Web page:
7. PROPRIETORY RATIO
Proprietory Ratio = Net Worth/Total Assets
PROPRIETORY RATIO (times)
GRAPH SHOWING PROPRIETORY RATIO FOR THE YEAR 2009-2010
It indicates the relationship between proprietors’ funds and total assets. It shows the general financial position of the company. 50 % or 0.5 times is said to be satisfactory proprietory ratio for the creditors. But in the case of Emirates, the proprietory ratio is 0.31 and for British Airways it is 0.20 times which are below the norm, indicating that their loans are not secured which is a sign of risk for creditors.
8. CURRENT ASSETS TURNOVER RATIO
Current Assets Turnover Ratio = Net sales /Current Assets
Current Assets Turnover Ratio (times)
GRAPH SHOWING CURRENT ASSET TURNOVER RATIO FOR THE YEAR 2009-2010
This ratio establishes the relationship between Current Assets and Net Sales. The Current Asset Turnover Ratio of Emirates is 2.27 and of British Airways is 2.99 times which is quite satisfactory reflecting the efficiency in the utilization of Working Capital.
9. FIXED ASSETS TURNOVER RATIO
Fixed Assets Turnover Ratio = Net sales /Fixed Assets
Fixed Assets Turnover Ratio (times)
GRAPH SHOWING FIXED ASSET TURNOVER RATIO FOR THE YEAR 2009-2010
The effective utilization of fixed assets will result in increased production and reduced cost. It also ensures whether investment in assets have been judicious or not. In the case of both Emirates and British Airways having a Fixed Assets Turnover Ratio of 1.22 and 1.11 is not very satisfactory. It indicates that the firms have not been able to utilize its fixed assets judiciously.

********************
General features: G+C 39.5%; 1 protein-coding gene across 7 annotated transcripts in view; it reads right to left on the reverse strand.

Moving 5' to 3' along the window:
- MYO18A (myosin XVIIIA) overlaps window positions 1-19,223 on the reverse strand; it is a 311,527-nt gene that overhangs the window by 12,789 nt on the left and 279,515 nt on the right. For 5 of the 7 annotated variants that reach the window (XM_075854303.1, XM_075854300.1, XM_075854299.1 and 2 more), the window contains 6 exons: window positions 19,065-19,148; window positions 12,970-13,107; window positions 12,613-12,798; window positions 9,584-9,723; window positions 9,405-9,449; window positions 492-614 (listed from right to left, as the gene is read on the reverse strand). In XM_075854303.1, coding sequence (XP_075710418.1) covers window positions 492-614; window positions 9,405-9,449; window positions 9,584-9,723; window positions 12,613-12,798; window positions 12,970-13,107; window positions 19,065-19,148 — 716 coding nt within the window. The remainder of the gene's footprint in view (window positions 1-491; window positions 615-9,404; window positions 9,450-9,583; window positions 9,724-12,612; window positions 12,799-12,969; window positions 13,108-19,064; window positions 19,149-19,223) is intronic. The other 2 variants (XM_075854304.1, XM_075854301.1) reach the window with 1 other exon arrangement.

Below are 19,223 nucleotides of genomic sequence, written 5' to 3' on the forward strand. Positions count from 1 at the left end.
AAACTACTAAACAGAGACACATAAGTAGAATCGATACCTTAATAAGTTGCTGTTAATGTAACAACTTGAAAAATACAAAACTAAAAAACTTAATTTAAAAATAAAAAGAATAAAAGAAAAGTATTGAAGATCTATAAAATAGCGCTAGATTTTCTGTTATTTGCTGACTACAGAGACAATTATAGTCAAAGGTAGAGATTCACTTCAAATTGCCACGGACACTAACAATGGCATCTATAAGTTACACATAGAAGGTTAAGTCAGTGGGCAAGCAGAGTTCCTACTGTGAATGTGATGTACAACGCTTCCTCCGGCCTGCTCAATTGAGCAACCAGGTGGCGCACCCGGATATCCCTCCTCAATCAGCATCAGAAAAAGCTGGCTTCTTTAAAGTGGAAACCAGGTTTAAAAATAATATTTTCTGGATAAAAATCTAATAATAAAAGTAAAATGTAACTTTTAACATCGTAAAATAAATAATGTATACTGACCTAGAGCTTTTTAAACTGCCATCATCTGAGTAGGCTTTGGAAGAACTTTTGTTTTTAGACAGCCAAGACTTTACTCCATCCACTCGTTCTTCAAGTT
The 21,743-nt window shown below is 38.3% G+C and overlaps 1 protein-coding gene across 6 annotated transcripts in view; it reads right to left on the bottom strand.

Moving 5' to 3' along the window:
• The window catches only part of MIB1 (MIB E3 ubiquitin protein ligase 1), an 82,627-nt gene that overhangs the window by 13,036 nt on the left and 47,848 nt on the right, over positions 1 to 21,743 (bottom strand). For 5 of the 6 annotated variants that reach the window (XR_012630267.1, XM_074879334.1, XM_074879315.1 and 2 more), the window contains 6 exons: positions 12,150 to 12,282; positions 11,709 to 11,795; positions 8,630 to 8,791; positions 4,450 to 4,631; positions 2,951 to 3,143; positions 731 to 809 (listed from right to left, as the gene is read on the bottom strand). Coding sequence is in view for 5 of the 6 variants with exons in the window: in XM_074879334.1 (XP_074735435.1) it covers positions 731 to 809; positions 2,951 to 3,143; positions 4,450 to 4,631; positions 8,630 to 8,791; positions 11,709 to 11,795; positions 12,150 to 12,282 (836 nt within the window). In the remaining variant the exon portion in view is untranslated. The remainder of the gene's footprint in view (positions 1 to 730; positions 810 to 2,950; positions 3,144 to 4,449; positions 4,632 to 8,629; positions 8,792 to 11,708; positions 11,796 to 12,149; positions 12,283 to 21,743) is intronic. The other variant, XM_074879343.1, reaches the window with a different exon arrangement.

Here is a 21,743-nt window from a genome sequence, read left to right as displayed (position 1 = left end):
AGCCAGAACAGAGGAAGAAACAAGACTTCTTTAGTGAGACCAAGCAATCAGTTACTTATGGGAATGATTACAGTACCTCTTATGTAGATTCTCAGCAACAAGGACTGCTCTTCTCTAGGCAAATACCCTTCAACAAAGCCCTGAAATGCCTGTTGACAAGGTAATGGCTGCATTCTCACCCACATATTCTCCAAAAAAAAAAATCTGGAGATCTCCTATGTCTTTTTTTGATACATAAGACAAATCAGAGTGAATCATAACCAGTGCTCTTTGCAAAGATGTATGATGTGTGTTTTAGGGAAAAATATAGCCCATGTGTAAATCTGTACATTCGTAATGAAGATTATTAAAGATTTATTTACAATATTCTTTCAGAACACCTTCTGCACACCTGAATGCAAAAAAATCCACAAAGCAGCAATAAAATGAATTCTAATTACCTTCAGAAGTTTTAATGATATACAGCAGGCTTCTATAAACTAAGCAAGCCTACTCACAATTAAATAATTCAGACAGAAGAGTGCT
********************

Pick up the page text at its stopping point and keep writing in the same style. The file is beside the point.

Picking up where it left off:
SUMMARY AND FINDINGS
After the detailed analysis of the financial statements of Emirates and British Airways for the period from 2009-2010 by financial analysis, it is found that
The decision with regarding to working capital is arrived at by taking into consideration number of factors like nature of business, manufacturing cycle, and credit policy and collection procedure.
It is evidentiary through the financial analysis that the current ratio of both Emirates and British Airways is not in favor of both the companies. It is still not beyond the ideal ratio stating that the short term financial position of these companies is not very sound.
It has been found out that in the financial year 2009-2010, British Airways has incurred loss probably due to managerial inefficiency and excessive selling and distribution expenses. The company has significant burden of depreciation and amortization which is a major driver of these losses.
The shareholders’ funds for both the companies have been raised for the year 2010.
Finance is of vital importance for every organization’s success. Finance is the life blood of the business. Working Capital management is regarded as an important subject of financial management. Working capital management is an integral part of over all corporate management. The twin objectives of the working capital management are profitability and liquidity. Working capital management establishes the best possible trade off between the profitability of net current assets employed and the ability to pay current liabilities as they fall due.
From the data analysis, it is found that the performance of Emirates is satisfactory due to the internal and external factors. From the various techniques it is found that the company’s management is quite effective when compared o British Airways.
From the above analysis, it is clear that Emirates is an effective fast growing high profit seeking company whereas British Airways is undergoing a difficult financial period.